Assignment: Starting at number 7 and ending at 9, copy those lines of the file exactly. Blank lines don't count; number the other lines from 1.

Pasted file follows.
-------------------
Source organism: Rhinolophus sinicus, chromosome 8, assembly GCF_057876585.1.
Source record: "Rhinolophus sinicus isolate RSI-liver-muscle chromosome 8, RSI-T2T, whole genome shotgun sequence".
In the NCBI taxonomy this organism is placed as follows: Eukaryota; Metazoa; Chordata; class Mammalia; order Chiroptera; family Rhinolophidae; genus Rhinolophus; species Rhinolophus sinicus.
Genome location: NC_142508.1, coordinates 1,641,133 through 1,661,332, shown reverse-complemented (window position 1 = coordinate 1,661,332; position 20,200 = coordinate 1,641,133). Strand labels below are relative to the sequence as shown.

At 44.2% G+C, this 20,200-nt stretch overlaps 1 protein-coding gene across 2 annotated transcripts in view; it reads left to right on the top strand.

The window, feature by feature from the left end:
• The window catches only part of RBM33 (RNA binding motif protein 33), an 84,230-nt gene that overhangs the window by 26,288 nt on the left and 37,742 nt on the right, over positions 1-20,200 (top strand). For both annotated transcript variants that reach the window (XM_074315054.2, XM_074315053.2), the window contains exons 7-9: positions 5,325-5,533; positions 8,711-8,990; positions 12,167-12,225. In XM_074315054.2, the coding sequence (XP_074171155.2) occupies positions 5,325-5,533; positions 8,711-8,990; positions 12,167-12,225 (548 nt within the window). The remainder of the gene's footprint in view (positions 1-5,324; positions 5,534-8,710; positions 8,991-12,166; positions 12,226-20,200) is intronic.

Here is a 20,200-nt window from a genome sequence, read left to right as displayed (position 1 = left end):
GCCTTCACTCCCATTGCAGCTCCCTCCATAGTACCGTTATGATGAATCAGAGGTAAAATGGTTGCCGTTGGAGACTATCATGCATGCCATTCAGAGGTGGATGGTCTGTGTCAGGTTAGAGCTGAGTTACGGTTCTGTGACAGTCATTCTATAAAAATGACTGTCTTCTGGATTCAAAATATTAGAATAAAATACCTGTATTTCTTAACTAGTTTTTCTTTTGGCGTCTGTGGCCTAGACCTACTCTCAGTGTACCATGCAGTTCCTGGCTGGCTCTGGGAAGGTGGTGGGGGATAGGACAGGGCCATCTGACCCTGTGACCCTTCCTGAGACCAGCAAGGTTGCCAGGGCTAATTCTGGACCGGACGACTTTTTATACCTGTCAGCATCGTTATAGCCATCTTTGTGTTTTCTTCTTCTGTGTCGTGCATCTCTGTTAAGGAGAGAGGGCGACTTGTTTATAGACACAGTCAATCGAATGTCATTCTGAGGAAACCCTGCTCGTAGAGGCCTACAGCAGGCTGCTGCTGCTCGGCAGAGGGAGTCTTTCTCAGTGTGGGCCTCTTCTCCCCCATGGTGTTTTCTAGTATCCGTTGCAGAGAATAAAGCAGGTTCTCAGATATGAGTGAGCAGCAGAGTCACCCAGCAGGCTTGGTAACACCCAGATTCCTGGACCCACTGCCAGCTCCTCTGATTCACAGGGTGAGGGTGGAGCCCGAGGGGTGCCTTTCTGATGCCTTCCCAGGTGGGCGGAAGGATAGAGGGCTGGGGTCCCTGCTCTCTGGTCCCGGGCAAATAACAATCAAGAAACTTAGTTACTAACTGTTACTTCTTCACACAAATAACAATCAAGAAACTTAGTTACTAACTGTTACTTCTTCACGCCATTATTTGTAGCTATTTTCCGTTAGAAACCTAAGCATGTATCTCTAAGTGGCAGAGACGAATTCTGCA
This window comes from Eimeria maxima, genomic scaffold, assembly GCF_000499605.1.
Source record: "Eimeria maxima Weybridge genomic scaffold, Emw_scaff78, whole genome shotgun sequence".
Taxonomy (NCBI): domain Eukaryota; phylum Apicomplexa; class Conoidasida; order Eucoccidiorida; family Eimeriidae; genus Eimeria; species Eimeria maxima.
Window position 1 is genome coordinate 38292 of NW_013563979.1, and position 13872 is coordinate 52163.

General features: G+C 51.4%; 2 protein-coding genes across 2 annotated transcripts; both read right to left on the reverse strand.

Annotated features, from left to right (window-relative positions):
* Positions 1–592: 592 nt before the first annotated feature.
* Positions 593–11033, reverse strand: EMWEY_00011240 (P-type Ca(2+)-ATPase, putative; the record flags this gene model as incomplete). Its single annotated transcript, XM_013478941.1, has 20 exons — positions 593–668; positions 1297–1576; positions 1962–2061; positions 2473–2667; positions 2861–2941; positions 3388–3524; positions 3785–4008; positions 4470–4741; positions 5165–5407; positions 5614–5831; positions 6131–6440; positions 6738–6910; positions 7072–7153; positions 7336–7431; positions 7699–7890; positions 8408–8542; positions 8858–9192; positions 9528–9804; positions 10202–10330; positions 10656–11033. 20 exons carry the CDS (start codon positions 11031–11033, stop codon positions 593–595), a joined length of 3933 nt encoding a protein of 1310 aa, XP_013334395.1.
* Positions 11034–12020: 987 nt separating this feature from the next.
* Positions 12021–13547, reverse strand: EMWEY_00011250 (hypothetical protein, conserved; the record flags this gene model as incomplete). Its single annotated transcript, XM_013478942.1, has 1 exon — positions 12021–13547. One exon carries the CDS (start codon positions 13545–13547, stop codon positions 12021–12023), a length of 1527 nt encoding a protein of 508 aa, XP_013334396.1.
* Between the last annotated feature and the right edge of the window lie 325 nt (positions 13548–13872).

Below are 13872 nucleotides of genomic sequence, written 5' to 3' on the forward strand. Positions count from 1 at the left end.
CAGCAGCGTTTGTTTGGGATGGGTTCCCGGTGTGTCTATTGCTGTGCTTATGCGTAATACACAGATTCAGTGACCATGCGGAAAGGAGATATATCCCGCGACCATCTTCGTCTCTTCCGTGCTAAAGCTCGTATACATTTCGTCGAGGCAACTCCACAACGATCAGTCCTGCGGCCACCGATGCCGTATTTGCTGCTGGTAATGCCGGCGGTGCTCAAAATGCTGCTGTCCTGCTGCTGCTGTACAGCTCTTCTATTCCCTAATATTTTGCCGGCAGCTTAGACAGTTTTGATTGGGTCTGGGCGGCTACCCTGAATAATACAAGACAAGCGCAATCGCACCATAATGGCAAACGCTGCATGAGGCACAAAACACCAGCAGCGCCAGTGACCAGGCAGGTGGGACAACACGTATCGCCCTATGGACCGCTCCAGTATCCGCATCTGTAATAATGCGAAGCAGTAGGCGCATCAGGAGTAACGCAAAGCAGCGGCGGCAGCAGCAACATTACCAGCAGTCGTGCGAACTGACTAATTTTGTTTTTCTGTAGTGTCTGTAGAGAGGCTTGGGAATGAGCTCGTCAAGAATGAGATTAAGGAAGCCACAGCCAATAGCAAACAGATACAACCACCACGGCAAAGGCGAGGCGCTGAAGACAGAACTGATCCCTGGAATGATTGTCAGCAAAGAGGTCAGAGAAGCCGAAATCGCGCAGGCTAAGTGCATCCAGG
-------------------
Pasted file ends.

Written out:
• The window catches only part of RBM33 (RNA binding motif protein 33), an 84,230-nt gene that overhangs the window by 26,288 nt on the left and 37,742 nt on the right, over positions 1-20,200 (top strand). For both annotated transcript variants that reach the window (XM_074315054.2, XM_074315053.2), the window contains exons 7-9: positions 5,325-5,533; positions 8,711-8,990; positions 12,167-12,225. In XM_074315054.2, the coding sequence (XP_074171155.2) occupies positions 5,325-5,533; positions 8,711-8,990; positions 12,167-12,225 (548 nt within the window). The remainder of the gene's footprint in view (positions 1-5,324; positions 5,534-8,710; positions 8,991-12,166; positions 12,226-20,200) is intronic.

Here is a 20,200-nt window from a genome sequence, read left to right as displayed (position 1 = left end):
GCCTTCACTCCCATTGCAGCTCCCTCCATAGTACCGTTATGATGAATCAGAGGTAAAATGGTTGCCGTTGGAGACTATCATGCATGCCATTCAGAGGTGGATGGTCTGTGTCAGGTTAGAGCTGAGTTACGGTTCTGTGACAGTCATTCTATAAAAATGACTGTCTTCTGGATTCAAAATATTAGAATAAAATACCTGTATTTCTTAACTAGTTTTTCTTTTGGCGTCTGTGGCCTAGACCTACTCTCAGTGTACCATGCAGTTCCTGGCTGGCTCTGGGAAGGTGGTGGGGGATAGGACAGGGCCATCTGACCCTGTGACCCTTCCTGAGACCAGCAAGGTTGCCAGGGCTAATTCTGGACCGGACGACTTTTTATACCTGTCAGCATCGTTATAGCCATCTTTGTGTTTTCTTCTTCTGTGTCGTGCATCTCTGTTAAGGAGAGAGGGCGACTTGTTTATAGACACAGTCAATCGAATGTCATTCTGAGGAAACCCTGCTCGTAGAGGCCTACAGCAGGCTGCTGCTGCTCGGCAGAGGGAGTCTTTCTCAGTGTGGGCCTCTTCTCCCCCATGGTGTTTTCTAGTATCCGTTGCAGAGAATAAAGCAGGTTCTCAGATATGAGTGAGCAGCAGAGTCACCCAGCAGGCTTGGTAACACCCAGATTCCTGGACCCACTGCCAGCTCCTCTGATTCACAGGGTGAGGGTGGAGCCCGAGGGGTGCCTTTCTGATGCCTTCCCAGGTGGGCGGAAGGATAGAGGGCTGGGGTCCCTGCTCTCTGGTCCCGGGCAAATAACAATCAAGAAACTTAGTTACTAACTGTTACTTCTTCACACAAATAACAATCAAGAAACTTAGTTACTAACTGTTACTTCTTCACGCCATTATTTGTAGCTATTTTCCGTTAGAAACCTAAGCATGTATCTCTAAGTGGCAGAGACGAATTCTGCA